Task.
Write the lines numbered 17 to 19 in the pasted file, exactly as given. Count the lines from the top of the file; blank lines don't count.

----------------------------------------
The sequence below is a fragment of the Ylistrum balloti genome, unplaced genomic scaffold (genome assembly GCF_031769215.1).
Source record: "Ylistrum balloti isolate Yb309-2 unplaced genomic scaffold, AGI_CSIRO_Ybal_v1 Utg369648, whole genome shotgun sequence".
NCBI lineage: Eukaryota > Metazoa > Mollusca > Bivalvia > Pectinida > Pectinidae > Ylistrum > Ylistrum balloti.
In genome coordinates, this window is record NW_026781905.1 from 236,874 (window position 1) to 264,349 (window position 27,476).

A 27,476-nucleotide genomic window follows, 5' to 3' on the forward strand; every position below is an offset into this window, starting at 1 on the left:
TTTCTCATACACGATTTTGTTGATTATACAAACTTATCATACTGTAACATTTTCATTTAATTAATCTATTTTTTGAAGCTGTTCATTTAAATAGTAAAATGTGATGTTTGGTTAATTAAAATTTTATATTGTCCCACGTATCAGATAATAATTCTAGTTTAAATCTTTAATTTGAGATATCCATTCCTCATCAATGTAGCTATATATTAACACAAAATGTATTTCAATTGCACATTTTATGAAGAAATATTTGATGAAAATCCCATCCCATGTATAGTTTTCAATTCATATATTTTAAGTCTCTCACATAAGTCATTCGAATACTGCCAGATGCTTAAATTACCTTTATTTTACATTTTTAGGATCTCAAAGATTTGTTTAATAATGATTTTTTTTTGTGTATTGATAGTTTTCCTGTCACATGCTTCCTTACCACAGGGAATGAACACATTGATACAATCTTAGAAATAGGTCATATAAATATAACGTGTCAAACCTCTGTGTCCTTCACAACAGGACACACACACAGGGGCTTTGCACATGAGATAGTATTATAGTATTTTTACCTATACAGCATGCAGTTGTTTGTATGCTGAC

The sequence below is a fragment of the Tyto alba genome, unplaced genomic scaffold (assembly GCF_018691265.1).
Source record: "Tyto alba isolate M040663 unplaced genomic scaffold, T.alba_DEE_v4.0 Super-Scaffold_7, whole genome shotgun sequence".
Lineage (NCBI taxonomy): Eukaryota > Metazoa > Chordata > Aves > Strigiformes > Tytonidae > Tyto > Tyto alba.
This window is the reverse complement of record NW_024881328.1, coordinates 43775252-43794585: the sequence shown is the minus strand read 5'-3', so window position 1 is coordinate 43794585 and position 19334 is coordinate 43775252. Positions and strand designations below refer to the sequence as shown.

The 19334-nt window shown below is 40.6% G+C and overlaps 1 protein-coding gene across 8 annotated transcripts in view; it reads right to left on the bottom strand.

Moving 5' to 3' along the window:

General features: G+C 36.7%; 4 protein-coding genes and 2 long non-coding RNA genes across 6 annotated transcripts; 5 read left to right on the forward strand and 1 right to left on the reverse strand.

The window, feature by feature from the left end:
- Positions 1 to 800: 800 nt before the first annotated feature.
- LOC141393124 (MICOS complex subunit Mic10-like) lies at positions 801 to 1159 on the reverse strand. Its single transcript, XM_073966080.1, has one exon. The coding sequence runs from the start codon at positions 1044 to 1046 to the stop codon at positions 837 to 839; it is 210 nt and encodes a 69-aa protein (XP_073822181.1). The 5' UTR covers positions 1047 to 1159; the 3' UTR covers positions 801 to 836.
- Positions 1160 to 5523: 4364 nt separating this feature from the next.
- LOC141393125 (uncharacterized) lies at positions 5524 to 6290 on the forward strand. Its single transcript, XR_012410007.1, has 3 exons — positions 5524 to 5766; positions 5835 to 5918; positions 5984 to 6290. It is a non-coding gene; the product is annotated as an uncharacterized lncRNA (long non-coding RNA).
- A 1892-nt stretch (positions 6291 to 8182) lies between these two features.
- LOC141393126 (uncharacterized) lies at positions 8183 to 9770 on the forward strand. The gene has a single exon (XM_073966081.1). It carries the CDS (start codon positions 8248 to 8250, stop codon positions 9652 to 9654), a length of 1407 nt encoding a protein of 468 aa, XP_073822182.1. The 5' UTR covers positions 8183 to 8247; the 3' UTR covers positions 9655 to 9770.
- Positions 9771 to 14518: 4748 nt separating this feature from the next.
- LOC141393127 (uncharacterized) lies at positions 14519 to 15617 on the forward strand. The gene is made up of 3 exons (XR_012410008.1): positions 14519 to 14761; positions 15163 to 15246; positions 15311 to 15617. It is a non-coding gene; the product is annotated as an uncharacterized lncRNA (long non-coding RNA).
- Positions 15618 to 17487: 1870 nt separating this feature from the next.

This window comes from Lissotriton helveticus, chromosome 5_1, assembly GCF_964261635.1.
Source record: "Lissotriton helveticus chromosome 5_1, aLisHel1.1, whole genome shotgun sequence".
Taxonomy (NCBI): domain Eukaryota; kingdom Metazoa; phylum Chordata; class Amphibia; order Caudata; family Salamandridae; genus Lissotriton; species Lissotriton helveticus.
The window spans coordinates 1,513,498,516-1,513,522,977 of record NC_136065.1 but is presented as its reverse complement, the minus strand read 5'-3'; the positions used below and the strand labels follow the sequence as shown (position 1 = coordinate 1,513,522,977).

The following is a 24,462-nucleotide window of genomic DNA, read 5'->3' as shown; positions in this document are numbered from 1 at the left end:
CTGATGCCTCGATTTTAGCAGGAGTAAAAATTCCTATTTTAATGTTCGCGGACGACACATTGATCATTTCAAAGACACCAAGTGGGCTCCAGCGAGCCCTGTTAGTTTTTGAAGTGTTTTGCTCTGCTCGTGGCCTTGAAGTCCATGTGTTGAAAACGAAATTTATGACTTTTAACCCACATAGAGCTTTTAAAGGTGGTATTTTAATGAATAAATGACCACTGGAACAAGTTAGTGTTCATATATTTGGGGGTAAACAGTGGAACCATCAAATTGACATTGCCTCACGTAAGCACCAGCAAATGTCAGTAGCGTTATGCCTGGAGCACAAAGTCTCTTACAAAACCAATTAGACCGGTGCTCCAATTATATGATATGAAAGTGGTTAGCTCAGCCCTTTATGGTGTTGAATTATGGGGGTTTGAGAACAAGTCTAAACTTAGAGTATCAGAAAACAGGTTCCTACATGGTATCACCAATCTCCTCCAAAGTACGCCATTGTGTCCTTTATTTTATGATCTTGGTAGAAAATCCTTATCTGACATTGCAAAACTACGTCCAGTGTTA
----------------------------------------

- Positions 1160 to 5523: 4364 nt separating this feature from the next.
- LOC141393125 (uncharacterized) lies at positions 5524 to 6290 on the forward strand. Its single transcript, XR_012410007.1, has 3 exons — positions 5524 to 5766; positions 5835 to 5918; positions 5984 to 6290. It is a non-coding gene; the product is annotated as an uncharacterized lncRNA (long non-coding RNA).
- A 1892-nt stretch (positions 6291 to 8182) lies between these two features.